Wild animals usually avoid people. They might attack, however, if they feel threatened, are sick, or are protecting their young or territory. Attacks by pets are more common. Animal bites rarely are life-threatening, but if they become infected, you can develop serious medical problems.
To prevent animal bites and complications from bites:
- Never pet, handle or feed unknown animals
- Leave snakes alone
- Watch your children closely around animals
- Vaccinate your cats, ferrets and dogs against rabies
- Spay or neuter your dog to make it less aggressive
- Get a tetanus booster if you have not had one recently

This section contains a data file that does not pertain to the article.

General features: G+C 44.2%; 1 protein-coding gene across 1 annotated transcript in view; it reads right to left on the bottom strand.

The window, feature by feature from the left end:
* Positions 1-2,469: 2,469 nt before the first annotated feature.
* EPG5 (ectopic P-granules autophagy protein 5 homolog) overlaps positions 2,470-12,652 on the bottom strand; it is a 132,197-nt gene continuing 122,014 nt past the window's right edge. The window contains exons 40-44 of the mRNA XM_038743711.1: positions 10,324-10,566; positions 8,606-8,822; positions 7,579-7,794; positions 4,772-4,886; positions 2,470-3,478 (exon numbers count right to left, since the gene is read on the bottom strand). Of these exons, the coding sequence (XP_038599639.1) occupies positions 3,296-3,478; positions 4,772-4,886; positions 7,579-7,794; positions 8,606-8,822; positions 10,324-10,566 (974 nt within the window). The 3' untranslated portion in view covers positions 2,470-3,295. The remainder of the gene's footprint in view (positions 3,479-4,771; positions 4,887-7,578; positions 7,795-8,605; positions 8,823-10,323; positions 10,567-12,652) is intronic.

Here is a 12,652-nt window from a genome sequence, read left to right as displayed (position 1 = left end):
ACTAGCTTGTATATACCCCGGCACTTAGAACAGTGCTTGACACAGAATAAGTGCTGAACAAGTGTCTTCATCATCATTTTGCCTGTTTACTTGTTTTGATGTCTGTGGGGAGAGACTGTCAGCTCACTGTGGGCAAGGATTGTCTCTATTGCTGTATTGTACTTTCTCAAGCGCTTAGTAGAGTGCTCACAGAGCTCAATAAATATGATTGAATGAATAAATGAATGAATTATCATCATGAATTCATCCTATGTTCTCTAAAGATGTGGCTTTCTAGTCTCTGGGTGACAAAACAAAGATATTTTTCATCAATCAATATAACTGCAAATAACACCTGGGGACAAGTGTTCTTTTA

- Wear boots and long pants when you are in areas with venomous snakes
If an animal bites you, give the wound prompt attention and clean it well. Get medical attention if necessary. (Centers for Disease Control and Prevention)
An animal bite may not appear to be life-threatening, but if left untreated the bite can lead to a serious infection. An animal bite should be cleaned properly, and the wound should be observed for any sign of infection. If a person is bit by a wild animal the animal should be observed for rabies.